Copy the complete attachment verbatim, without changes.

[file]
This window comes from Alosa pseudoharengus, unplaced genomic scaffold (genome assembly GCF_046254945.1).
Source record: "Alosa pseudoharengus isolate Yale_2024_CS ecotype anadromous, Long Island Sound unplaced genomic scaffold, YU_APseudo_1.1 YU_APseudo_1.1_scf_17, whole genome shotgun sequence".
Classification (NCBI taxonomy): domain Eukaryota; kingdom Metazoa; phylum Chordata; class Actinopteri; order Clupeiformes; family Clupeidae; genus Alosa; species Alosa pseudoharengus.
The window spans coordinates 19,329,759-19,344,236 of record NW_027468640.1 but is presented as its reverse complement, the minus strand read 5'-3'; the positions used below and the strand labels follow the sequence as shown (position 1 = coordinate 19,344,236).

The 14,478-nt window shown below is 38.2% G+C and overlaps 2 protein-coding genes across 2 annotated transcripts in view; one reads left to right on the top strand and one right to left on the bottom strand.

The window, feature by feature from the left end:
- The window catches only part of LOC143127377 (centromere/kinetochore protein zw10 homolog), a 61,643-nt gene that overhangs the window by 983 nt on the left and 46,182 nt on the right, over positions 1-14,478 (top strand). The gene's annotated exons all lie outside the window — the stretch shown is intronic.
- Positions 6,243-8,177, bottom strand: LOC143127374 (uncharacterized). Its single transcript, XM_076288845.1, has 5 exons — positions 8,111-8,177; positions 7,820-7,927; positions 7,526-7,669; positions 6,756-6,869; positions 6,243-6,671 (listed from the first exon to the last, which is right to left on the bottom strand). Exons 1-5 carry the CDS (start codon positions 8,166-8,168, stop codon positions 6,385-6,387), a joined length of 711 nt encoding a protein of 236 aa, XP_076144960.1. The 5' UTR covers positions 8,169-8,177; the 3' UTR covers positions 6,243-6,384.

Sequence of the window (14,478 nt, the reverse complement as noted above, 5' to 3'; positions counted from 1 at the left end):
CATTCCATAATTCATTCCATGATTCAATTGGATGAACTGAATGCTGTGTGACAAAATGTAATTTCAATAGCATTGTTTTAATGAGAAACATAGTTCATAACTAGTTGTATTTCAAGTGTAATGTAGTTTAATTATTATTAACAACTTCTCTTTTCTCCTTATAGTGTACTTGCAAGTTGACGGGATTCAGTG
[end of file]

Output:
This window comes from Alosa pseudoharengus, unplaced genomic scaffold (genome assembly GCF_046254945.1).
Source record: "Alosa pseudoharengus isolate Yale_2024_CS ecotype anadromous, Long Island Sound unplaced genomic scaffold, YU_APseudo_1.1 YU_APseudo_1.1_scf_17, whole genome shotgun sequence".
Classification (NCBI taxonomy): domain Eukaryota; kingdom Metazoa; phylum Chordata; class Actinopteri; order Clupeiformes; family Clupeidae; genus Alosa; species Alosa pseudoharengus.
The window spans coordinates 19,329,759-19,344,236 of record NW_027468640.1 but is presented as its reverse complement, the minus strand read 5'-3'; the positions used below and the strand labels follow the sequence as shown (position 1 = coordinate 19,344,236).

The 14,478-nt window shown below is 38.2% G+C and overlaps 2 protein-coding genes across 2 annotated transcripts in view; one reads left to right on the top strand and one right to left on the bottom strand.

The window, feature by feature from the left end:
- The window catches only part of LOC143127377 (centromere/kinetochore protein zw10 homolog), a 61,643-nt gene that overhangs the window by 983 nt on the left and 46,182 nt on the right, over positions 1-14,478 (top strand). The gene's annotated exons all lie outside the window — the stretch shown is intronic.
- Positions 6,243-8,177, bottom strand: LOC143127374 (uncharacterized). Its single transcript, XM_076288845.1, has 5 exons — positions 8,111-8,177; positions 7,820-7,927; positions 7,526-7,669; positions 6,756-6,869; positions 6,243-6,671 (listed from the first exon to the last, which is right to left on the bottom strand). Exons 1-5 carry the CDS (start codon positions 8,166-8,168, stop codon positions 6,385-6,387), a joined length of 711 nt encoding a protein of 236 aa, XP_076144960.1. The 5' UTR covers positions 8,169-8,177; the 3' UTR covers positions 6,243-6,384.

Sequence of the window (14,478 nt, the reverse complement as noted above, 5' to 3'; positions counted from 1 at the left end):
CATTCCATAATTCATTCCATGATTCAATTGGATGAACTGAATGCTGTGTGACAAAATGTAATTTCAATAGCATTGTTTTAATGAGAAACATAGTTCATAACTAGTTGTATTTCAAGTGTAATGTAGTTTAATTATTATTAACAACTTCTCTTTTCTCCTTATAGTGTACTTGCAAGTTGACGGGATTCAGTG